Logitech G502 Proteus Core Gaming Mouse Review

There is nothing more frustrating (or deadly) than having your equipment fail you during a life or death situation on a Battlefield, virtual or otherwise.

While they probably can’t help you much with the “otherwise”, Logitech is hoping the replacement their flagship wired mouse can see you through any hardships you face virtually.

Lets see if a spiffy new look, revamped wight tuning system, and an extremely accurate sensor can deliver on that.


While the most obvious change from the G500/s line is the G502’s angular design, the most substantive change is the sensor. The Proteus Core, which Logitech claims is the most accurate sensor on the market, sports a DPI range from 200 to the somewhat ridiculous 12,000. If you’re just planning to surf the web and play you’re occasional FPS on a single 1080p monitor, the 12K DPI will mostly be wasted on you. However, it may come in handy if you ever find yourself with access to a bank of 4K monitors.

As far as ergonomics go, the G502 has a lower profile than its wireless cousins the G700s and G602. While I prefer the the grip I get with my trusty G700s, the G502 feels great in the hand and all of the mouse’s 11 programmable buttons are all easily accessible without being easy to mistakenly hit.

The G502 features Logitech’s patented scroll wheel that can be used in the standard click-to-click mode or in a frictionless mode similar to a trackball. The G502 does improve on the design of the G500 a bit by moving the button to change the scroll tension from the bottom of the mouse to directly behind the scroll-wheel, making it only a quick move of the index finger away. Another notable change is switching from the magazine style wight system that put all of the weight in one place to a design that allows you to modify the center of gravity of the mouse.

A big part of the reason the G502 feels better in the hand than its predecessor is the surface materials Logitech chose. Using matte paint for the majority of the palm and left and right-click kept me from getting the slippery feeling you occasionally get with glossy plastic mice. The textured rubber on either side of the mouse was also a nice touch. The only complaint I have is this area would have to be the faux metal scroll wheel. While getting purchase during normal scrolling wasn’t a problem, using the right-click on the scroll wheel with any consistency was almost impossible.


As with all of Logitech’s modern gaming peripherals, the G502 can be customized using the easy to use Logitech Gaming Software.

Any of the mouse’s 11 buttons can be reprogrammed. The G502 can store up to three profile on the mouse itself, or a seemingly unlimited number of profiles on a computer. Logitech Gaming Software also has a neat feature that auto detects when you are playing a game you have a profile for and automatically switches to it.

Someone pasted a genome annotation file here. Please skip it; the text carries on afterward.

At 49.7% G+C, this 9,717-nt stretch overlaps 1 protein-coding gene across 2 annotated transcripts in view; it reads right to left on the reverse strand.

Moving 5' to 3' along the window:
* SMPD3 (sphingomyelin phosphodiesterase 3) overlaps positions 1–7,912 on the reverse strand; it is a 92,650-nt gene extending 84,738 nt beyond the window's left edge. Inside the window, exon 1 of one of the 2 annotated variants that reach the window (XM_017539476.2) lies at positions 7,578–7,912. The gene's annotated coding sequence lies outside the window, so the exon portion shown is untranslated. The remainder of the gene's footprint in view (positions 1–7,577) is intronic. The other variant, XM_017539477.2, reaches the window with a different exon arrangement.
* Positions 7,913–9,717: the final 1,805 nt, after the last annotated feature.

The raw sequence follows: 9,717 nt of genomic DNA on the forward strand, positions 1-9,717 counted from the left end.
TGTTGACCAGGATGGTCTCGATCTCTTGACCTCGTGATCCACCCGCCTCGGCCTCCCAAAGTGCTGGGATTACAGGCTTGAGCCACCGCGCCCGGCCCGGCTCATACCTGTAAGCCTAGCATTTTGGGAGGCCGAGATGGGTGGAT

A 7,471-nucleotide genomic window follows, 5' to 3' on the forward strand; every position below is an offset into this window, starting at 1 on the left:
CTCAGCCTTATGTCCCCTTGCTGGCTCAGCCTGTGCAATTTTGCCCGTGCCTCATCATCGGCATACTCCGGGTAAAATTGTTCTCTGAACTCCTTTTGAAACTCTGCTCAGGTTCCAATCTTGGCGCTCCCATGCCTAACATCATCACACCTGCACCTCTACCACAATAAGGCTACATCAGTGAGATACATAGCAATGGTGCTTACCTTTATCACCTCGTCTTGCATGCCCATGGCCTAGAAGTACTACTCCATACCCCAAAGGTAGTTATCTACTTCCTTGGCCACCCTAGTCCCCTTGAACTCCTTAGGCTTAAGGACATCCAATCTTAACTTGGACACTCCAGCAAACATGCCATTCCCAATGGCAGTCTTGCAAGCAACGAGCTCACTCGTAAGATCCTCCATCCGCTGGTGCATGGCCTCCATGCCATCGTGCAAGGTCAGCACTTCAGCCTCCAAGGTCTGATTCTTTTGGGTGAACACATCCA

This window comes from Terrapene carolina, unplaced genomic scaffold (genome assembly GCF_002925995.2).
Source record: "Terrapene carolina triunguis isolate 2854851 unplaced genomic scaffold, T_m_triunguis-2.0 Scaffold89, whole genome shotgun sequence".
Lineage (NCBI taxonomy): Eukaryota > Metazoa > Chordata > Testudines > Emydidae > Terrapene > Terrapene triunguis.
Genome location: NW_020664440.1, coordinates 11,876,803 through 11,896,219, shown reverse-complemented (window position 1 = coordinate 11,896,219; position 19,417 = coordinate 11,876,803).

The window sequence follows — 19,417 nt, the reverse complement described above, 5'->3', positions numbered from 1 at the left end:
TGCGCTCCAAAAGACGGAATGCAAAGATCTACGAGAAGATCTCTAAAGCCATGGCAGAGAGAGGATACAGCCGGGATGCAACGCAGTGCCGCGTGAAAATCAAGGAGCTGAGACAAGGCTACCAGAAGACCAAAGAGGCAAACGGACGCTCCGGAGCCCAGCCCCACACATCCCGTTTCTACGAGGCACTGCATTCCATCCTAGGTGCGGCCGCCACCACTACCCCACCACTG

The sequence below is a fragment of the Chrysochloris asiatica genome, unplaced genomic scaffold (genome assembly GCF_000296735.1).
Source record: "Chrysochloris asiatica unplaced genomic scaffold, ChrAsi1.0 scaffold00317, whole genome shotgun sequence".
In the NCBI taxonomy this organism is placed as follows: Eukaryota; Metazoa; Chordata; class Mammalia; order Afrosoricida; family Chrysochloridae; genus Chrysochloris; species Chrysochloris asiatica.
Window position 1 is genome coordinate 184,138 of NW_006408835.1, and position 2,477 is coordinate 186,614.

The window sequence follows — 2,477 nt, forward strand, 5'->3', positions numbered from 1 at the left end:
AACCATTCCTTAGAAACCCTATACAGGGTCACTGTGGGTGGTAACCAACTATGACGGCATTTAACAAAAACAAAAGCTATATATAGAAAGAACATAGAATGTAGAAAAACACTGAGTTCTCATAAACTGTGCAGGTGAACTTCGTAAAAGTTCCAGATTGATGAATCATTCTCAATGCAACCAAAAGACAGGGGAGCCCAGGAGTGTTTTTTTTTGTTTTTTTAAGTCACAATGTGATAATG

The most innovative feature of the G502 is the ability to use Logitech’s software to calibrate the mouse to the specific surface you will be using it on. The mouse come with the standard factory preset as well as presets for Logitech’s cloth and hard gaming surfaces. Calibrating is easy as placing the mouse on your surface of choice and moving it in a figure eight pattern for a few seconds.

The G502 also features an illuminated G on the palm of the mouse that can been seen while in use. It’s a neat idea in theory, but I found the bright blue to be a bit distracting. It would have been nice if Logitech allowed you to dim the light to something a more tolerable. You also can’t change the color of the light from Logitech’s signature G series blue. That’s a bit of a bummer.


The mouse is as responsive as you would expect a gaming mouse to be. There is no noticeable acceleration. The macro buttons are all well placed. The lift off distance is minuscule, though there is a bit of movement when placing the mouse back down.

While all of those things are good, they’re fairly typical. The best part about testing the G502 for me had to be experimenting with the five 3.6g weights included with the mouse. I honestly didn’t expect to adjust the weight as much as I did. Apparently, I prefer a heavy mouse while playing FPS ( I like to snipe) and a lighter mouse while editing video or browsing the web.


Logitech took the nearly perfect G500s and spiced it up with the only programmable sensor on the market, a new look, and a well thought out weight adjustment system. At the very competitive 79.99, the G502 is one of the best mice out there for the gamer looking for a high-end wired gaming mouse.